From the 16th century, Congo’s rich music traditions have made a profound impression on visitors from Europe. Traditional music and dance exist in many forms among the various groups of people. In the northeast, Islamic influence is felt in the singing style, with tense, nasal voice. The Pygmy people in the south are known for a highly developed vocal polyphony with the use of distinctive juggling technique. Most famous are the mbuti people in the Ituriskogen, who also use various rhythm instruments, piki (flute) and molino (nap). The music of the Bantu people is closely related to dance and physical activity, with a rich selection of instruments: likembe (thumb piano), drums and rattles, string and wind instruments.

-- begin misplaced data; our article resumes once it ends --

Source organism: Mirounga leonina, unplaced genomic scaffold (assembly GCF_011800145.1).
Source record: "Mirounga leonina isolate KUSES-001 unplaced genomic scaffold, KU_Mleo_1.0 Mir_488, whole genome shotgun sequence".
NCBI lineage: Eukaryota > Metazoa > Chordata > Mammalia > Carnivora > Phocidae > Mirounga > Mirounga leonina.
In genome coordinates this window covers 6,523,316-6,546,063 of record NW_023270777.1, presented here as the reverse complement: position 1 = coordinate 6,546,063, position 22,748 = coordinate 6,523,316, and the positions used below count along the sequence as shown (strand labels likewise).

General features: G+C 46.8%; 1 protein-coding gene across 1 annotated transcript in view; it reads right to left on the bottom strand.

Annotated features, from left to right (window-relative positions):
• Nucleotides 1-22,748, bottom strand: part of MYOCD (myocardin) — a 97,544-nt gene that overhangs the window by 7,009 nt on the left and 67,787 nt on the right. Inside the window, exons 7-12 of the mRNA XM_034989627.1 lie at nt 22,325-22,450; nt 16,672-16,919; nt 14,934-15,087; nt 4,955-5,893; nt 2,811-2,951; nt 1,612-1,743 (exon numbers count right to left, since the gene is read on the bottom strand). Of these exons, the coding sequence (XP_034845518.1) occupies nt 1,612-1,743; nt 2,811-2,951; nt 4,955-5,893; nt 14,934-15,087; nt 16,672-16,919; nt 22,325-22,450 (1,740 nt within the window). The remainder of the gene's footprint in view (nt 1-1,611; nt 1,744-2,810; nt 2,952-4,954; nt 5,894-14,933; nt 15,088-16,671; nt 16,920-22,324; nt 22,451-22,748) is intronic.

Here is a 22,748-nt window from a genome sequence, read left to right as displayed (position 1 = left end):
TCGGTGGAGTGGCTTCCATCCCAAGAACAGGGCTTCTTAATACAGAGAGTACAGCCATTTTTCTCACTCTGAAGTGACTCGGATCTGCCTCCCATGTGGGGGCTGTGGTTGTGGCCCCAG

Congo plays a leading role in African pop music in terms of both style and dance forms. A popular song and guitar style emerged in the 1950s, it was replaced in the 1960s by Latin American influenced dance music, performed on modern instruments (electric guitar, saxophone, trumpet, percussion). From the 1970s strong impulses from western pop music are also felt. Urban music is in its core a synthesis of traditional musical forms and international impulses. Several of the foremost representatives of Congolese pop music, often called soukous, have also become international stars. Mention can be made of Tabu Ley Rochereau, the group Zaiko Langa Langa, Papa Wemba and Kanda Bongo Man.
In addition to teaching art music, the Institut National des Arts also provides training in traditional music and dance. The Musée du Congo has an extensive collection of traditional musical instruments, which are also described in a series of monographs.